Unfortunately, numerous studies report the existence of these stereotypes in health professionals, regardless of their specialties, in almost all the countries analyzed [- ]. Manifestations of age discrimination are also evident in the education and training of professionals who care for the health of older adults [ ]. In health professionals, negative stereotypes toward older adulthood have been associated with the difficulty in recognizing pathological processes [ ] and the refusal to care for older patients because of assuming that communication with them will be uncomfortable and frustrating [ ]. In countries with a lower level of development, age discrimination is expressed in a lower number of resources allocated for health care for the elderly [ ]. Negative stereotypes also affect how other health professionals are perceived by other people, as well as how they perceive themselves. This situation leads to a decrease in job opportunities and an increase in job stress, especially among older professionals [ ]. For these reasons, research on stereotypes in health professionals and health sciences college students has acquired growing importance, even impacting the political agendas of international and national organizations [ ].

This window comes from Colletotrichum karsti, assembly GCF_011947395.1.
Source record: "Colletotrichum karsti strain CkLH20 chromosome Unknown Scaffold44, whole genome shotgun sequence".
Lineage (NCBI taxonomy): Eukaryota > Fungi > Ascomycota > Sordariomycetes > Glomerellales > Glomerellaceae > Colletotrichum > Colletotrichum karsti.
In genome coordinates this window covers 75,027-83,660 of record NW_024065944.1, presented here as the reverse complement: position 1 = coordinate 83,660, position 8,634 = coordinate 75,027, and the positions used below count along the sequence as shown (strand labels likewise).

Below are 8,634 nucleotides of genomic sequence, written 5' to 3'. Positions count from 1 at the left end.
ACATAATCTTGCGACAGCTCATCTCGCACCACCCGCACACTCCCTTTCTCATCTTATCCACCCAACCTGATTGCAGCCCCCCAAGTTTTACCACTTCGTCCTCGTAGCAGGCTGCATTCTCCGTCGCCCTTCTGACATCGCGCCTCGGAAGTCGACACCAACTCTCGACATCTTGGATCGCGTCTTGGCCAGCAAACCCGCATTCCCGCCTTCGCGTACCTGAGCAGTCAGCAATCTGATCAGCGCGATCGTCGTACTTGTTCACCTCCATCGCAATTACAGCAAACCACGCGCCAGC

The existence of age discrimination in health care settings makes it necessary to target interventions at administrators, physicians, nurses, personal caregivers, and other associated health professionals, as well as trainee professionals . Eradicating age discrimination from health care is not an easy task, especially the more indirect and subtle forms of discrimination, such as clinical decisions based on agist stereotypes [ ]. It is recognized that interventions that are not designed on the basis of empirical evidence have the potential to do more harm than good [ ]. Thus, identifying these stereotypes is an essential prerequisite for interventions and policies aimed at eradicating age discrimination in health care.